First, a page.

In our study of the patients admitted to the hospital with pneumonia or exacerbations of asthma or COPD,1 we found that in addition to those patients with pneumonia, a large proportion of patients with asthma or COPD received antibiotics. Current guidelines do not advocate antibiotics for asthma exacerbations, although there is evidence to suggest that macrolide antibiotics hasten the rate of recovery.4 Most hospitalized patients with exacerbations of COPD fulfill current clinical guidelines to receive antibiotic therapy, but the benefit is relatively small and likely to be limited to a subgroup within those with more severe exacerbations. This is demonstrated in studies that have successfully reduced antibiotic usage in an acute setting by using procalcitonin to direct clinical decision making without increased adverse events in those patients not treated with antibiotics.5 The application of biomarkers such as procalcitonin or C-reactive protein add value beyond standard clinical care, and in our study,1 the modified early warning score, which is a composite of clinical assessment, was a poor discriminator between patients with pneumonia and an exacerbation of asthma. We, therefore, wholeheartedly agree with Dr Cunha that we must not lose the “art” of medicine, but this needs to be informed by the “science” of medicine.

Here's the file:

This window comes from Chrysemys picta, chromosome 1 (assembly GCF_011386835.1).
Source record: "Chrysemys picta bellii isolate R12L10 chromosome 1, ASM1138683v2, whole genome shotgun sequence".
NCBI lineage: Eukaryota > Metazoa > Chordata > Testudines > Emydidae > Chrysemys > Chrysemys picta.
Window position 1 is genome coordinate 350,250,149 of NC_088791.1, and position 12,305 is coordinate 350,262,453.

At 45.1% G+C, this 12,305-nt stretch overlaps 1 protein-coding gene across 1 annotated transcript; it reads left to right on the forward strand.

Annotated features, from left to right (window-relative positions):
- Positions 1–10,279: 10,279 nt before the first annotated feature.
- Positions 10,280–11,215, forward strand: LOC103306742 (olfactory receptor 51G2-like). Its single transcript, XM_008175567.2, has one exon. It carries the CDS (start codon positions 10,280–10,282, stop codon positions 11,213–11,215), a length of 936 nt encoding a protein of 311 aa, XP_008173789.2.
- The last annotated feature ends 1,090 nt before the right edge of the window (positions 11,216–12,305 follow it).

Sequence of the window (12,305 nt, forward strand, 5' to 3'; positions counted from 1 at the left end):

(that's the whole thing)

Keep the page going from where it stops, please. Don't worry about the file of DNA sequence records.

Bafadhel M, Clark TW, Reid C, et al. Procalcitonin and C-reactive protein in hospitalized adult patients with community-acquired pneumonia or exacerbation of asthma or COPD. Chest. 2011;1396:1410-1418 [CrossRef] [PubMed]
 
Felker GM, Hasselblad V, Hernandez AF, O’Connor CM. Biomarker-guided therapy in chronic heart failure: a meta-analysis of randomized controlled trials. Am Heart J. 2009;1583:422-430 [CrossRef] [PubMed]
 
Haldar P, Brightling CE, Hargadon B, et al. Mepolizumab and exacerbations of refractory eosinophilic asthma. N Engl J Med. 2009;36010:973-984 [CrossRef] [PubMed]
 
Johnston SL, Blasi F, Black PN, Martin RJ, Farrell DJ, Nieman RB. TELICAST Investigators The effect of telithromycin in acute exacerbations of asthma. N Engl J Med. 2006;35415:1589-1600 [CrossRef] [PubMed]
 
Schuetz P, Christ-Crain M, Thomann R, et al. ProHOSP Study Group Effect of procalcitonin-based guidelines vs standard guidelines on antibiotic use in lower respiratory tract infections: the ProHOSP randomized controlled trial. JAMA. 2009;30210:1059-1066 [CrossRef] [PubMed]
 

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References

Bafadhel M, Clark TW, Reid C, et al. Procalcitonin and C-reactive protein in hospitalized adult patients with community-acquired pneumonia or exacerbation of asthma or COPD. Chest. 2011;1396:1410-1418 [CrossRef] [PubMed]
 
Felker GM, Hasselblad V, Hernandez AF, O’Connor CM. Biomarker-guided therapy in chronic heart failure: a meta-analysis of randomized controlled trials. Am Heart J. 2009;1583:422-430 [CrossRef] [PubMed]
 
Haldar P, Brightling CE, Hargadon B, et al. Mepolizumab and exacerbations of refractory eosinophilic asthma. N Engl J Med. 2009;36010:973-984 [CrossRef] [PubMed]
 
Johnston SL, Blasi F, Black PN, Martin RJ, Farrell DJ, Nieman RB. TELICAST Investigators The effect of telithromycin in acute exacerbations of asthma. N Engl J Med. 2006;35415:1589-1600 [CrossRef] [PubMed]
 
Schuetz P, Christ-Crain M, Thomann R, et al. ProHOSP Study Group Effect of procalcitonin-based guidelines vs standard guidelines on antibiotic use in lower respiratory tract infections: the ProHOSP randomized controlled trial. JAMA. 2009;30210:1059-1066 [CrossRef] [PubMed]